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Canada is proving how bad “Medicare for All” would be

Once we are on the other side of coronavirus, there are a lot of things that hindsight will teach us, and from my vantage point I don’t think many of them will do much to add credibility to the progressive left’s vision for America.

Nothing like a global pandemic, after all, to demonstrate the glaring downside to the leftist obsession with mass transit, high-speed rail, and reduction of individualized forms of travel like cars, trucks, and SUVs.

But beyond that, consider that during the 2020 Democratic presidential primary, candidates were scurrying to the left on issues like healthcare. Even in recent weeks, with the contest being all but decided, the Los Angeles Times could be found running editorials for America’s crazy socialist uncle, Bernie Sanders.

One in particular noted how the global coronavirus pandemic demonstrated the supposed wisdom of Bernie’s “Medicare for All” talking point. Incidentally, I refer to it as a talking point rather than a policy suggestion because Bernie has never actually detailed any policy, never explained how the system would work, and certainly never broached the topic of how it would be financed. In fact, for as long as he’s been talking about it, all he’s managed to do is throw out platitudes and promises. Who does he think he is, Barack Obama?

Frankly, I’ve never understood the political strategy behind calling this program “Medicare for All” given the recent trend of hospitals declining to service Medicare patients – not because those medical centers are evil, but because they simply can’t afford to do it.

Typically, when a medical service is provided, the hospital negotiates with insurance companies to settle on a price. With government-run Medicare however, there is no negotiation – the government merely tells the facility what they will be receiving. Consequently, it doesn’t take long for doctors and medical professionals to realize that they will not recoup their money from services rendered on Medicare patients, and thus they are forced to decline to treat them.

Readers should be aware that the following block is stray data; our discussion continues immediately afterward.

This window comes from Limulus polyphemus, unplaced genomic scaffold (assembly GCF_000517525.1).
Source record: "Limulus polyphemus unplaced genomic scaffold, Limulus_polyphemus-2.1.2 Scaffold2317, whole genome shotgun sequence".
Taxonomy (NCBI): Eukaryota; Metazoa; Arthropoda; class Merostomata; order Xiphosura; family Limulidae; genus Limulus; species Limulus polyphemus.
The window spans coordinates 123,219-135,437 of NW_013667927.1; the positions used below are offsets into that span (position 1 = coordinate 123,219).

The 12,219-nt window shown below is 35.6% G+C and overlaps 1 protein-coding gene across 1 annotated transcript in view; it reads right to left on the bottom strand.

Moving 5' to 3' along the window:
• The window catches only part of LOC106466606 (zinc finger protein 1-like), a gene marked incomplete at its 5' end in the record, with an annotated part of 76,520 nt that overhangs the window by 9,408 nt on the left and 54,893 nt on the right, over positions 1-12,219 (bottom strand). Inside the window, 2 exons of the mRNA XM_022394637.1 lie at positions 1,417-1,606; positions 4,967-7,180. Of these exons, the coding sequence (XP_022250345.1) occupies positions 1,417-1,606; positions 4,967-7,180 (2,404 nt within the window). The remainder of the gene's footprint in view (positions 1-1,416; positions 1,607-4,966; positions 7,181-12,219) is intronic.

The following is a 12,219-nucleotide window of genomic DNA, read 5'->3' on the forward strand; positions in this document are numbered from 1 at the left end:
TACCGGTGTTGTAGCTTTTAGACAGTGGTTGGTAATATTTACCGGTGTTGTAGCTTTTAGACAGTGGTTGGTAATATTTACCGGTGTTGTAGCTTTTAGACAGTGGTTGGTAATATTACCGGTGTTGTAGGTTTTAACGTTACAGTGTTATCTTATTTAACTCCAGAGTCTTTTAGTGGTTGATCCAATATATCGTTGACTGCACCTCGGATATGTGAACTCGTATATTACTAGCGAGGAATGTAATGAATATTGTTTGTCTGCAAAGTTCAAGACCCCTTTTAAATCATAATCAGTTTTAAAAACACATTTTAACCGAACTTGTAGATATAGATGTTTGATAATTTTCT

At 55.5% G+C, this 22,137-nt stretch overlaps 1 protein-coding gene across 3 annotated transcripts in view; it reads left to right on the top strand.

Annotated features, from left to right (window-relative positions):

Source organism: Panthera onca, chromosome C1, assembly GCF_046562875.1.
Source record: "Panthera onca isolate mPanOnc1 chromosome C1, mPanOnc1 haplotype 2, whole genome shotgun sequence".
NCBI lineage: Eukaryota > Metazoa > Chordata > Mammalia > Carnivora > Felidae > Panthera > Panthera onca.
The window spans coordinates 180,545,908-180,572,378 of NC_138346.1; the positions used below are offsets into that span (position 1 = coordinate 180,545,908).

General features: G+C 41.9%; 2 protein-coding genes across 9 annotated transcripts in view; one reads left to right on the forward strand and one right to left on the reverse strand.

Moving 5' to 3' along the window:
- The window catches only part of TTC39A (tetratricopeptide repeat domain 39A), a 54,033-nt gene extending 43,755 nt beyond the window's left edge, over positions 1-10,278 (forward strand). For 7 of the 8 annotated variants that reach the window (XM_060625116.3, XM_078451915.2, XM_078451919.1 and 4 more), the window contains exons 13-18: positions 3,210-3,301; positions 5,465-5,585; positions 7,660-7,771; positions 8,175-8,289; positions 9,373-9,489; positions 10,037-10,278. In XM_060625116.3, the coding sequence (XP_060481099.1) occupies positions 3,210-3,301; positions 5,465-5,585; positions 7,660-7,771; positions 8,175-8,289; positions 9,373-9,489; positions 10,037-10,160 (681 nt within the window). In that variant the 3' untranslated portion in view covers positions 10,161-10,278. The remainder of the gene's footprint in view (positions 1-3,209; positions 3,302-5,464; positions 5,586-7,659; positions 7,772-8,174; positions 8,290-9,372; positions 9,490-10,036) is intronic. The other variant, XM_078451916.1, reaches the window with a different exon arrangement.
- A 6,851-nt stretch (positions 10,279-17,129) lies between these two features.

Extrapolating such a system outward to encompass every living American is not just foolishness, it’s a perfect prescription for imploding our healthcare system entirely. But one need not turn to hypothetical modeling to gauge how effectively “Medicare for All” would have performed for us during our current health crisis. Simply look north and see how Canada’s is working for them.

Even with a drastically smaller population, Canada’s government-run healthcare system is failing its citizens spectacularly. While the LA Times fancifully imagined that a U.S. Medicare for All program would have prevented the federal government from having to send emergency aid to hospitals and overrun state health facilities, that is not the evidence we find in Canada.

There, the federal government has also committed billions upon billions of dollars to bail out struggling hospitals and medical institutions throughout their provinces. And their situation is actually far more urgent. Why? Because long before COVID-19 arrived on the scene, Canada’s government-run health system had already created the singular feature of all government-run health systems: mass shortages.

Dr. Peter St. Onge, senior economist at the Montreal Economic Institute, detailed the travesty:

As early as March 20, Reuters news service quoted the chief of staff of one of Ontario’s newest hospitals as saying, “You’ve got people in broom closets and auditoriums and conference rooms across the country.”

Even in normal times, the average wait in Canada from referral to treatment by a specialist is 20 weeks, compared to less than four weeks in the U.S. Long before COVID-19, an estimated 1 million Canadians languished on waiting lists, waiting in pain or flying abroad for faster treatment.

Canadians long have faced shortages and lengthy waits for MRIs and ultrasounds while being forced to use outdated and cheaper drugs. Canadian emergency rooms have been packed for years, with four-hour waits running three times the U.S. level and four-hour waits standard in Quebec province.

It isn’t difficult to figure out why Canada is so desperate to “flatten the curve” and prevent rampant spread of the disease – their government health care system simply cannot withstand any significant influx of new patients. It’s already strained to the breaking point. It’s already failing sick people. It’s already desperately trying to ramp up a makeshift private system to help.

St. Onge classifies government-run healthcare systems this way: “shortages when you need care the most.” If you’re arguing for that to be inflicted upon the United States, particularly in the midst of a global pandemic, let’s at least be clear that compassion is not your motivating factor.


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